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ten wild animals died by entangling in electric wire on the lauachhara national parks road bangladesh
Aivee Akther Environmental Problems

Ten wild animals died by entangling in electric wire on the Lauachhara National Park’s Road, Bangladesh

Ten wild animals died by entangling in electric wire on the Lauachhara National Park’s Road, Bangladesh


মো: সফিকুজ্জামান

Road railways and electricity grid lines in Moulvibaza ‘s Lawachara National Park have now become the cause of wildlife deaths.

Many rare species of lions, monkeys, Hanumans, pythons, and owls are killed by trains or on roads. Electric wires also sometimes kill many wild animals.

Concerned authorities are apathetic to implementing the long-standing demand to take out the national grid lines of electricity, railways, and roads going through this national park.

According to the information of the Department of Wildlife Management and Nature Conservation, Moulvibazar, ten wild animals have lost their lives within the nine months since last January, entangled in roads and power lines in Lauachhara.

The wildlife sanctuary of Lauachhra has become dangerous due to the passage of railways and roads through the forest.

Conscious environmentalists feel that speed control of vehicles on seven kilometers of railway and paved roads in Lauachhara has become necessary. In addition, regional roads are more beneficial if taken outside the forest.

According to Sections 2 and 3 of the Bangladesh Wild Life (Preservation) (Amendment) Act, 1974, on July 7, 1996, 1,250 hectares (3088 acres) of West Bhanugach Reserved Forest between Kamalganj and Srimangal in Moulvibazar in the northeastern part of the country has declared a National Park (a protected area for nature).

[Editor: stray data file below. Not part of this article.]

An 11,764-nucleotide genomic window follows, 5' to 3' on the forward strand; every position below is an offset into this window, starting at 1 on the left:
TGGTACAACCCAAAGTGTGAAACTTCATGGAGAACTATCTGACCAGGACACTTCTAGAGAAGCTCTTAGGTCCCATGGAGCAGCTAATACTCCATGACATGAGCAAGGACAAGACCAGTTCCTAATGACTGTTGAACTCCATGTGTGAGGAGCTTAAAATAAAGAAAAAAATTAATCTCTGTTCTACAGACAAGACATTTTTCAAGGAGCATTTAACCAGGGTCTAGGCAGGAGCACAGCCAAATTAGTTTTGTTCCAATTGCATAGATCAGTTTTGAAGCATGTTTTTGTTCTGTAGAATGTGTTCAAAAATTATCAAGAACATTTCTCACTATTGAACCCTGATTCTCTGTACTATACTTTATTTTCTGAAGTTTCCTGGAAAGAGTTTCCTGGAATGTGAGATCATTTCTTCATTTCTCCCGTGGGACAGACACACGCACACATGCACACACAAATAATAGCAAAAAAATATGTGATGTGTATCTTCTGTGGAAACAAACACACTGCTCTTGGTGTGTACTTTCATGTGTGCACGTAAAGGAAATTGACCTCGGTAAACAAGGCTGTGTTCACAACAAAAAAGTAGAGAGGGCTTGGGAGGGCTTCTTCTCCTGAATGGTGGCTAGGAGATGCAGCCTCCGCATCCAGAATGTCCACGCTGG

To preserve the wildlife and nature there the initiative has taken. However, in 1997 Magurchhara gas well explosion and fire caused immense damage to forest and wildlife, which is still not recovered.

The maximum temperature of 27 degrees Celsius in February and 36 degrees Celsius in June is present in this forest.

According to the forest department, Lauachhra has 460 species of biodiversity. Two hundred forty-six species of birds, six species of reptiles, and four species of amphibians roam in this forest. Besides, 167 wild animals have been released in the forest in the last few years.

Shyamal Kumar Mitra, Assistant Conservator of Forests (ACF) of Mulovi Bazar, said, ”Two northern pig-tailed macaques, 1 Capped Leaf Monkey, 1 Phayre’s Leaf Monkey, 1 Pig-tailed Macaque, 1 Asian palm civet, 1 mongoose, and 1 Fishing Cat have died by the accidents for within the last eight months. Meanwhile, Capped Leaf Monkey lost his life on the electricity grid line, and all the rest died on the roads. We have started various programs to control the speed of vehicles in the forest for the safety of wildlife.”

Rezaul Karim Chowdhury, Divisional Forest Officer of the Wildlife Management and Nature Conservation Department, said, ”A letter has been sent to the concerned department to remove the road from Lauachhara.

We want the speed of buses and trains within the Lauachhara National Park area not to exceed 20 KMPH under any circumstances, and we want to ensure that.”

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